Toki Pona “pu” vs “ku” Words
“Toki Pona: The Language of Good”, commonly referred to as “pu”, is the official book published by the creator of the language, Sonja Lang, in 2014.
The word “pu” in Toki Pona has a few different meanings, but in this context, it refers to interacting with the official Toki Pona book. It’s also used to refer to the variant of Toki Pona as described in that book.
On the other hand, “ku” doesn’t have an official meaning in the Toki Pona language as defined by the book “pu”. Some members of the Toki Pona community use “ku” to refer to the community-developed extensions of Toki Pona that include words or concepts not included in the original 120-137 word vocabulary.
However, it should be noted that not all “ku” is officially recognized by Sonja Lang, and its usage can vary widely between different speakers or communities. Some purists argue that these additions go against the simplicity and philosophy that are central to Toki Pona.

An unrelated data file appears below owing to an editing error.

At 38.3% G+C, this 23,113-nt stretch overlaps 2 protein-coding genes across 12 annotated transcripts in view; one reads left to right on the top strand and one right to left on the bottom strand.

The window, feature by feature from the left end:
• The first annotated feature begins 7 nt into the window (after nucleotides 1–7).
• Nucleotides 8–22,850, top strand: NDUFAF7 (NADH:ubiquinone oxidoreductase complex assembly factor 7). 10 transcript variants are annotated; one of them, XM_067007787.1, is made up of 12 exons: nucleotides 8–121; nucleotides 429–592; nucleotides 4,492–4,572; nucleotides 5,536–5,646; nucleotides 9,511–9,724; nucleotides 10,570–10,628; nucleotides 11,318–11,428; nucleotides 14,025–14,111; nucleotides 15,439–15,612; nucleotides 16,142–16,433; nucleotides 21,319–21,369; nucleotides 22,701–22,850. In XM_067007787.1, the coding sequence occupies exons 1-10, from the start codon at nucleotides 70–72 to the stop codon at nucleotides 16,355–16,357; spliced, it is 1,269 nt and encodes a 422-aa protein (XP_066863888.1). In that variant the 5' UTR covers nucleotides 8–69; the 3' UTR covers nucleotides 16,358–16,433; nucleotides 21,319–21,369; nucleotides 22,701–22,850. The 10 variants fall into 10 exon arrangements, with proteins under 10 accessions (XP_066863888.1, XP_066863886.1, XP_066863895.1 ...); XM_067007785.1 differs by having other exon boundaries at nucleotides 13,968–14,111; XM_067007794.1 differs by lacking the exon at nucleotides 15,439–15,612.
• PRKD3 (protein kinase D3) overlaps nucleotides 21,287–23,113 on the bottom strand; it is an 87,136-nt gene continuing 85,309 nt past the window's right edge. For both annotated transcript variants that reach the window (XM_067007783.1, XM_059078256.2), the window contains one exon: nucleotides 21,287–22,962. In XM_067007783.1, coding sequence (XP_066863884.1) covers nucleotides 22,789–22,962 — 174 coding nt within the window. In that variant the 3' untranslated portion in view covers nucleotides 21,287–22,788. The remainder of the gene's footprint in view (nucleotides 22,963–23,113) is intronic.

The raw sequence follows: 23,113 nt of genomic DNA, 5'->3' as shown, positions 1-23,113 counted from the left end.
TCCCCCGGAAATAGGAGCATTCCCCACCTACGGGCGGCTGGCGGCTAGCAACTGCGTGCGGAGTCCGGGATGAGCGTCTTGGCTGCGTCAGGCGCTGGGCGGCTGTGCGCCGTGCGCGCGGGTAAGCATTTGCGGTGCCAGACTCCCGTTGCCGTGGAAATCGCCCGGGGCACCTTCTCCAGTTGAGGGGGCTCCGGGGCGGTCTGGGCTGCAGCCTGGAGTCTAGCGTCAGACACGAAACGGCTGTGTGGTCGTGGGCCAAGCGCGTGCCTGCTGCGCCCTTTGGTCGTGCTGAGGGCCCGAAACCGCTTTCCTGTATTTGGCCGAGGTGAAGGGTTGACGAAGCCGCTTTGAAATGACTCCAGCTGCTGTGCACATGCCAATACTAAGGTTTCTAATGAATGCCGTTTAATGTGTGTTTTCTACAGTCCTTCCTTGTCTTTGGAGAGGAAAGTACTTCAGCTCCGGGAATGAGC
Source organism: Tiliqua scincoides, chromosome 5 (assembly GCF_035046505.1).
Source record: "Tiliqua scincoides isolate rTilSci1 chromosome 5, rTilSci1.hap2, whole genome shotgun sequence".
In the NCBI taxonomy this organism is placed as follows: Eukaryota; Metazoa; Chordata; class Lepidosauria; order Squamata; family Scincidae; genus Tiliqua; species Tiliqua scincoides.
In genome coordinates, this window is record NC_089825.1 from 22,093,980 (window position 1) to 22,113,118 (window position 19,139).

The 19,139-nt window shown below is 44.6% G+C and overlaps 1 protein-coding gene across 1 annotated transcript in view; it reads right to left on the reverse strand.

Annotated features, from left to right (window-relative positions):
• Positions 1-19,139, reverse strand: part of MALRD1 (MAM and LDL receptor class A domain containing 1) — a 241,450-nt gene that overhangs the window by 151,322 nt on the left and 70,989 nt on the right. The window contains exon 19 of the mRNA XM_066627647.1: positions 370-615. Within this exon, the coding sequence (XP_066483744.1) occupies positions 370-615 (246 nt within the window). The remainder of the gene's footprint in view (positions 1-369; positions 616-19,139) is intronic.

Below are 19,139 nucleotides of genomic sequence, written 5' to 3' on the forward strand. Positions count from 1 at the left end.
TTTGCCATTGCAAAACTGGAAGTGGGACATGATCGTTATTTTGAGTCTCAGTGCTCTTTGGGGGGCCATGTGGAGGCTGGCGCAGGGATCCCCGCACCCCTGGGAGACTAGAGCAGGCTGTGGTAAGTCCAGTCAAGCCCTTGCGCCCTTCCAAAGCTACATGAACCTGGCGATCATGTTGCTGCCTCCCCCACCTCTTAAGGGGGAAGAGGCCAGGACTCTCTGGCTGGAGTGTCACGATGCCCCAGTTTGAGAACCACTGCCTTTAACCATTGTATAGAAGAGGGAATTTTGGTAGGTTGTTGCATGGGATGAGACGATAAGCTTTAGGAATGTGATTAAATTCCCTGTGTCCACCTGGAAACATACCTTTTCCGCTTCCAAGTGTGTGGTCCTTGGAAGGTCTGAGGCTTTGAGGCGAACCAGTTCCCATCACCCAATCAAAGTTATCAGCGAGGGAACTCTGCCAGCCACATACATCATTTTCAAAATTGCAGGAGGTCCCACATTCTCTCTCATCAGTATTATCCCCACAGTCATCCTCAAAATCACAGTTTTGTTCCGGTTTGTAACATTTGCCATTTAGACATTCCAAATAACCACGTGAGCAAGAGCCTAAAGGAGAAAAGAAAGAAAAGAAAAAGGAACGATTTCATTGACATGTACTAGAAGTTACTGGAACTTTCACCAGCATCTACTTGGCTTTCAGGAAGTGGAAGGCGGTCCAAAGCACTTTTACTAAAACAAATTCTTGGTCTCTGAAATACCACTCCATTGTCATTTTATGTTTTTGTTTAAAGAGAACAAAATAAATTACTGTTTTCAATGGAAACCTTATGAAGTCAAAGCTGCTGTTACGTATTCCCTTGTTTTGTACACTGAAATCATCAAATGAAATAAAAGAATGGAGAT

Tldr: “pu” refers to the official version of Toki Pona as set down by its creator in the book of the same name. “Ku”, on the other hand, refers to unofficial expansions and adaptations of the language made by the community.
The preference between “pu” and “ku” can depend on the individual’s philosophy regarding the language: some embrace the “ku” additions as creative and community-driven, while others prefer the minimalistic, creator-approved “pu” version.
Some of the most popular “ku” words are:
- oko – eye
- namako – spice, additional element
- kijetesantakalu – any animal from the musteloidea family (i.e. raccoons, weasels, skunks, etc.)
- kipisi – to cut, divide
- lanpan – get, seize, steal
- ku – interacting with the official Toki Pona Dictionary
Interested in learning Toki Pona? Check out our post Where to Learn Toki Pona.